John Locke had a similar concept to Hobbes about the political condition in England. It was the period of the Glorious Revolution, marked by the struggle between the divine right of the Crown and the political rights of Parliament. This influenced Locke to forge a social contract theory of a limited state and a powerful society. In Locke's view, human beings led also an unpeaceful life in the state of nature. However, it could be maintained at the sub-optimal level in the absence of a sufficient system (Brown 2001:73). From that major concern, people gathered together to sign a contract and constituted a common public authority. Nevertheless, Locke held that the consolidation of political power can be turned into autocracy, if it is not brought under reliable restrictions (Kaviraj 2001:291). Therefore, Locke set forth two treaties on government with reciprocal obligations. In the first treaty, people submit themselves to the common public authority. This authority has the power to enact and maintain laws. The second treaty contains the limitations of authority, i. e., the state has no power to threaten the basic rights of human beings. As far as Locke was concerned, the basic rights of human beings are the preservation of life, liberty and property. Moreover, he held that the state must operate within the bounds of civil and natural laws.

Both Hobbes and Locke had set forth a system, in which peaceful coexistence among human beings could be ensured through social pacts or contracts. They considered civil society as a community that maintained civil life, the realm where civic virtues and rights were derived from natural laws. However, they did not hold that civil society was a separate realm from the state. Rather, they underlined the co-existence of the state and civil society. The systematic approaches of Hobbes and Locke (in their analysis of social relations) were largely influenced by the experiences in their period. Their attempts to explain human nature, natural laws, the social contract and the formation of government had challenged the divine right theory. In contrast to divine right, Hobbes and Locke claimed that humans can design their political order. This idea had a great impact on the thinkers in the Enlightenment period.

The Enlightenment thinkers argued that human beings are rational and can shape their destiny. Hence, no need of an absolute authority to control them. Both Jean-Jacques Rousseau, a critic of civil society, and Immanuel Kant argued that people are peace lovers and that wars are the creation of absolute regimes (Burchill 2001:33). As far as Kant was concerned, this system was effective to guard against the domination of a single interest and check the tyranny of the majority (Alagappa 2004:30).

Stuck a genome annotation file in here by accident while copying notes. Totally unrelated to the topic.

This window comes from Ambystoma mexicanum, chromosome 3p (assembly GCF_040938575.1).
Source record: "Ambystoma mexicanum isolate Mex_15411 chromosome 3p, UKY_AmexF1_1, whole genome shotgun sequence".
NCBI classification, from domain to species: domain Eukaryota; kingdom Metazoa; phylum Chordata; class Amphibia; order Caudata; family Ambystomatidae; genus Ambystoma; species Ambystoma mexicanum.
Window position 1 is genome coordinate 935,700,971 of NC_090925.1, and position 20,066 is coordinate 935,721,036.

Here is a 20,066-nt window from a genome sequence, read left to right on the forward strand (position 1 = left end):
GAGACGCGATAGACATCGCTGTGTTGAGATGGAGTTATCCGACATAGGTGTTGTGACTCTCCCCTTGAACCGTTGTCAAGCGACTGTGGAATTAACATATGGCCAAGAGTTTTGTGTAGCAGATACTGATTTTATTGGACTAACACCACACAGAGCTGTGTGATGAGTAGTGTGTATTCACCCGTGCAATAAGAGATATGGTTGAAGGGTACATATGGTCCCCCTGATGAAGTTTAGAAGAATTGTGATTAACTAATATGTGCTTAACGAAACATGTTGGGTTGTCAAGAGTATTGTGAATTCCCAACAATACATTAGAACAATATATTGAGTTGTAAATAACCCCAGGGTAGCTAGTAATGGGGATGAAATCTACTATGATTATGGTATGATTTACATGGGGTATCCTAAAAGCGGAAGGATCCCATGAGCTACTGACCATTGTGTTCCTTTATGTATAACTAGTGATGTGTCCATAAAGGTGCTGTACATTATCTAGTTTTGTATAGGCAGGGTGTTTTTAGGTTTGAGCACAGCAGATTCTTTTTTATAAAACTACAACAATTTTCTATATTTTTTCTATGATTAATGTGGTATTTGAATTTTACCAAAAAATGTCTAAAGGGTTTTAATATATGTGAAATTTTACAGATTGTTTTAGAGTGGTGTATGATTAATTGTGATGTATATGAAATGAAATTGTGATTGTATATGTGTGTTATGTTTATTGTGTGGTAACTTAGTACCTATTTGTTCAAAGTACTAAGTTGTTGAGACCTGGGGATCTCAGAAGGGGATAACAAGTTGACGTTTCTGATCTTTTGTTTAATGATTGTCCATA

Modern history edit

G. W. F. Hegel[59] completely changed the meaning of civil society, giving rise to a modern liberal understanding of it as a form of non-political society as opposed to institutions of modern nation state.[12] While in classical republicanism civil society where synonymous with political society, Hegel distinguished political state and civil society, what was followed by Tocqueville's distinction between civil and political societies and associations,[12] repeated by Marx and Tönnies.

Unlike his predecessors, Hegel considered civil society (German: bürgerliche Gesellschaft) as a separate realm, a "system of needs", that is the, "[stage of] difference which intervenes between the family and the state".[60] Civil society is the realm of economic relationships as it exists in the modern industrial capitalist society,[61] for it had emerged at the particular period of capitalism and served its interests: individual rights and private property.[62] Hence, he used the German term "bürgerliche Gesellschaft" to denote civil society as "civilian society" – a sphere regulated by the civil code. This new way of thinking about civil society was followed by Alexis de Tocqueville and Karl Marx as well.[12] For Hegel, civil society manifested contradictory forces. Being the realm of capitalist interests, there is a possibility of conflicts and inequalities within it (ex: mental and physical aptitude, talents and financial circumstances). He argued that these inequalities influence the choices that members are able to make in relation to the type of work they will do. The diverse positions in Civil Society fall into three estates: the substantial estate (agriculture), the formal estate (trade and industry), and the universal estate (civil society).[63] A man is able to choose his estate, though his choice is limited by the aforementioned inequalities. However, Hegel argues that these inequalities enable all estates in Civil Society to be filled, which leads to a more efficient system on the whole.

Karl Marx followed the Hegelian way of using the concept of civil society. For Marx, the emergence of the modern state created a realm of civil society that reduced society to private interests competing against each other. Political society was autonomized into the state, which was in turn ruled by the bourgeois class (consider also that suffrage only belonged, then, to propertied men). Marx, in his early writings, anticipated the abolition of the separation between state and civil society, and looked forward to the reunification of private and public/political realms (Colletti, 1975). Hence, Marx rejected the positive role of state put forth by Hegel. Marx argued that the state cannot be a neutral problem solver. Rather, he depicted the state as the defender of the interests of the bourgeoisie. He considered the state to be the executive arm of the bourgeoisie, which would wither away once the working class took democratic control of society.[64]